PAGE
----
Revisiting Boston

Lloyd Schwartz's recent OPERA NEWS article entitled "The Boston Conundrum" compels me to tell readers that opera is, in fact, alive and well in Boston.

Despite the lack of a purposed performance space for opera, Bostonians have supported the art form for decades, and I am proud of our loyal patrons who have enabled BLO's growth into New England's largest opera company over thirty-seven seasons. I'm also proud of Boston's enthusiasm for opera, evidenced in the community's support for opera in all forms — amateur groups, smaller ensembles and fully professional companies — which is why Boston continues to be the place where fledgling opera companies such as Odyssey Opera choose to be born. This vibrant, collaborative community is not polarized, as Mr. Schwartz suggests.

Most critics do not share Mr. Schwartz's opinions of BLO's work. The Boston Globe described BLO's Opera Annex productions as "part of the national dialogue" because of their role as entry points for new opera audiences, drawing crowds that comprise musical insiders, young hipsters and out-of-town press, clad in everything from Sunday best to jeans and a t-shirt. The New York Times observed that BLO "presents only a handful of productions a year but clearly intends them to catch the interest of operagoers around the country."

Our local music critics understand that the challenge of running an opera company demands both artistic and business sense, with Boston Globe music critic Jeremy Eichler calling BLO's efforts "a significant step toward modernization as a company without creating the perception of drastic change that might frighten traditional subscribers away." The city's collaborative spirit is made manifest in partnership programs with the Museum of Fine Arts, Handel and Haydn Society, Boston Public Library, Boston Children's Museum and Zoo New England, all of whom join BLO's efforts to take opera deeper into the community fabric for all to experience.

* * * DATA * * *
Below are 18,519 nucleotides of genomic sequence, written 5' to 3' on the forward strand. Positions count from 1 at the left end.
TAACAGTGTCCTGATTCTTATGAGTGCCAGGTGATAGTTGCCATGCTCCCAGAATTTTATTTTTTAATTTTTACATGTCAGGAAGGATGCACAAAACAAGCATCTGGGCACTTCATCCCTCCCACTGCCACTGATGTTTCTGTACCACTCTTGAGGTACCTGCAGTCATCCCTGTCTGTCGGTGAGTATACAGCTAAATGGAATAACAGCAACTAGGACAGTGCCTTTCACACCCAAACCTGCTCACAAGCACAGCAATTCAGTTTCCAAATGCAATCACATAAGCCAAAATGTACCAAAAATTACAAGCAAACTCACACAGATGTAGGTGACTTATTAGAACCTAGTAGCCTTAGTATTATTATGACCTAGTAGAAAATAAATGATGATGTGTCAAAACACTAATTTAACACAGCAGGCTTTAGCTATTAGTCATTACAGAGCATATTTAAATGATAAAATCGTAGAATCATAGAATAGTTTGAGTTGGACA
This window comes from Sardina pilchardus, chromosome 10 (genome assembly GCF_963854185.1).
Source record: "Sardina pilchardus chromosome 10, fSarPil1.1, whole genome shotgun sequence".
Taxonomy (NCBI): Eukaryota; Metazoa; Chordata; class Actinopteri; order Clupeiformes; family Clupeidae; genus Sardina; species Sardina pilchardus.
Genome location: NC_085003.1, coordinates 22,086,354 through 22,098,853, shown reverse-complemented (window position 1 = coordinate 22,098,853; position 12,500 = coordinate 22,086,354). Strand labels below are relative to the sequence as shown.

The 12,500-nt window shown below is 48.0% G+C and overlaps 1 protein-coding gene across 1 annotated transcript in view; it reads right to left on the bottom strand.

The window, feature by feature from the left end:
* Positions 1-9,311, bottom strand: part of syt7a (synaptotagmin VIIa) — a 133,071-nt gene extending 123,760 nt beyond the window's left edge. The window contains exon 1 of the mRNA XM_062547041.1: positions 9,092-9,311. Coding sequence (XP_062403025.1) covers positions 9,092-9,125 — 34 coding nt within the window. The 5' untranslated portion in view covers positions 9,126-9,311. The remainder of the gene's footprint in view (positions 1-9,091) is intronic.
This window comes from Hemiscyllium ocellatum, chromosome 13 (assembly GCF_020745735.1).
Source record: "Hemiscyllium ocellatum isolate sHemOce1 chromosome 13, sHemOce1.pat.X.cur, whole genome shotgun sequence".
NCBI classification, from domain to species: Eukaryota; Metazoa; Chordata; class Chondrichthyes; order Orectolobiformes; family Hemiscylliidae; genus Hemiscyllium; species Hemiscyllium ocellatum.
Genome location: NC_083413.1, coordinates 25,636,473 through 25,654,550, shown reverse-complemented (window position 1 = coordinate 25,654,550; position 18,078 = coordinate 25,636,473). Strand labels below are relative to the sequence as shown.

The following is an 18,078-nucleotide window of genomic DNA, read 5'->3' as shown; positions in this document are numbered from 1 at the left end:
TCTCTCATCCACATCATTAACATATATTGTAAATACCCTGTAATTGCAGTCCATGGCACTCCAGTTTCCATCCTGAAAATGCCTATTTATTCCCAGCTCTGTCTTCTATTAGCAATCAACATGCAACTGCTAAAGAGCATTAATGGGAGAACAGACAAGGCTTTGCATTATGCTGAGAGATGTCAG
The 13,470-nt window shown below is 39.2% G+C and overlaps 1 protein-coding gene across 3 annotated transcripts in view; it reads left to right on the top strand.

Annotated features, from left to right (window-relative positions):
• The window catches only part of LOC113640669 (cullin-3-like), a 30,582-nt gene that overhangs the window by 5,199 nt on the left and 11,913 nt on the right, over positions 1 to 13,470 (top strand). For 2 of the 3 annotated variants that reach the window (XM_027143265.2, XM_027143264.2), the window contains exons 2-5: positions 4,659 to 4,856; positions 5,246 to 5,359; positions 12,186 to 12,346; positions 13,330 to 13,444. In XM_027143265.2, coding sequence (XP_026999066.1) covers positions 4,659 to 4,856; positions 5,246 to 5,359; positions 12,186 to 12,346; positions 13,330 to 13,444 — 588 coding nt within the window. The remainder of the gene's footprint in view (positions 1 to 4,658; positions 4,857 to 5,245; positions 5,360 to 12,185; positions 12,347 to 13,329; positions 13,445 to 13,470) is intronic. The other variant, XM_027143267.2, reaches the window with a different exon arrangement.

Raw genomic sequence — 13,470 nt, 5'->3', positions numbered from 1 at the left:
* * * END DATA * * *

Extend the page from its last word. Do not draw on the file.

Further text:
Boston is home to internationally renowned conservatory, college and university opera programs, and I am proud of the immense talent that both trains and lives in and around Boston. The city is a hotbed of emerging artists, and the opera community provides a platform from which these future stars can, and do, launch international careers. The artists of the community, professional or emerging, are afforded opportunities among all opera companies in town. Each of us, regardless of our size or history, is here to support the art and the artists.

I agree with Mr. Schwartz that opera companies should have artistic leadership at the executive table, and BLO is fortunate to have music director David Angus and artistic advisor John Conklin, both internationally respected artists; however, most successful artists such as David and John actively pursue their artistic careers rather than manage the business complexities of larger institutions.

The city's richness in opera is rooted in its people — their support and their optimism for this vital living art form. It turns out that what Mr. Schwartz calls a "conundrum" is actually an embarrassment of riches that has kept Boston's love affair with opera vibrant and strong — a romance that endures. spacer 

Esther Nelson,
General and Artistic Director,
Boston Lyric Opera

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